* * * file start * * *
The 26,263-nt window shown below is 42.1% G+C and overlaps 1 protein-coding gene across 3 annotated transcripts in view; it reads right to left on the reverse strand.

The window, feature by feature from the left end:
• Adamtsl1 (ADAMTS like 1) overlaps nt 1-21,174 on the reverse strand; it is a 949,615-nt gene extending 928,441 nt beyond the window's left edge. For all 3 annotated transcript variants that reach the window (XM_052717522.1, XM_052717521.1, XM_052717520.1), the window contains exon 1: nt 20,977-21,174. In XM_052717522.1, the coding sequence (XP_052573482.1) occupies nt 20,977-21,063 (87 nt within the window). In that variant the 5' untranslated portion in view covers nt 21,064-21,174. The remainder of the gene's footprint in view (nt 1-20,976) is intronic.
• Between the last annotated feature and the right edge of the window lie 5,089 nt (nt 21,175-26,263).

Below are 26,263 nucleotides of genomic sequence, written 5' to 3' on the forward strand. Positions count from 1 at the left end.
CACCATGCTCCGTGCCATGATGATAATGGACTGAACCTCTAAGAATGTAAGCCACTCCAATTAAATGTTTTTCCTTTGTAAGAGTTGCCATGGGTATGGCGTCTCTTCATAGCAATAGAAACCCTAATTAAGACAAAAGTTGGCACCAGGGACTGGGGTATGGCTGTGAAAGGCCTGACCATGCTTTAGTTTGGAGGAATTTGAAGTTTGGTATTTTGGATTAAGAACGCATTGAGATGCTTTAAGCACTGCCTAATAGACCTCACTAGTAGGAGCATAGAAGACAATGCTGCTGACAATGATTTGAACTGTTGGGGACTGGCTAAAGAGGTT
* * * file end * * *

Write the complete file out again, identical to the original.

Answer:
The 26,263-nt window shown below is 42.1% G+C and overlaps 1 protein-coding gene across 3 annotated transcripts in view; it reads right to left on the reverse strand.

The window, feature by feature from the left end:
• Adamtsl1 (ADAMTS like 1) overlaps nt 1-21,174 on the reverse strand; it is a 949,615-nt gene extending 928,441 nt beyond the window's left edge. For all 3 annotated transcript variants that reach the window (XM_052717522.1, XM_052717521.1, XM_052717520.1), the window contains exon 1: nt 20,977-21,174. In XM_052717522.1, the coding sequence (XP_052573482.1) occupies nt 20,977-21,063 (87 nt within the window). In that variant the 5' untranslated portion in view covers nt 21,064-21,174. The remainder of the gene's footprint in view (nt 1-20,976) is intronic.
• Between the last annotated feature and the right edge of the window lie 5,089 nt (nt 21,175-26,263).

Below are 26,263 nucleotides of genomic sequence, written 5' to 3' on the forward strand. Positions count from 1 at the left end.
CACCATGCTCCGTGCCATGATGATAATGGACTGAACCTCTAAGAATGTAAGCCACTCCAATTAAATGTTTTTCCTTTGTAAGAGTTGCCATGGGTATGGCGTCTCTTCATAGCAATAGAAACCCTAATTAAGACAAAAGTTGGCACCAGGGACTGGGGTATGGCTGTGAAAGGCCTGACCATGCTTTAGTTTGGAGGAATTTGAAGTTTGGTATTTTGGATTAAGAACGCATTGAGATGCTTTAAGCACTGCCTAATAGACCTCACTAGTAGGAGCATAGAAGACAATGCTGCTGACAATGATTTGAACTGTTGGGGACTGGCTAAAGAGGTT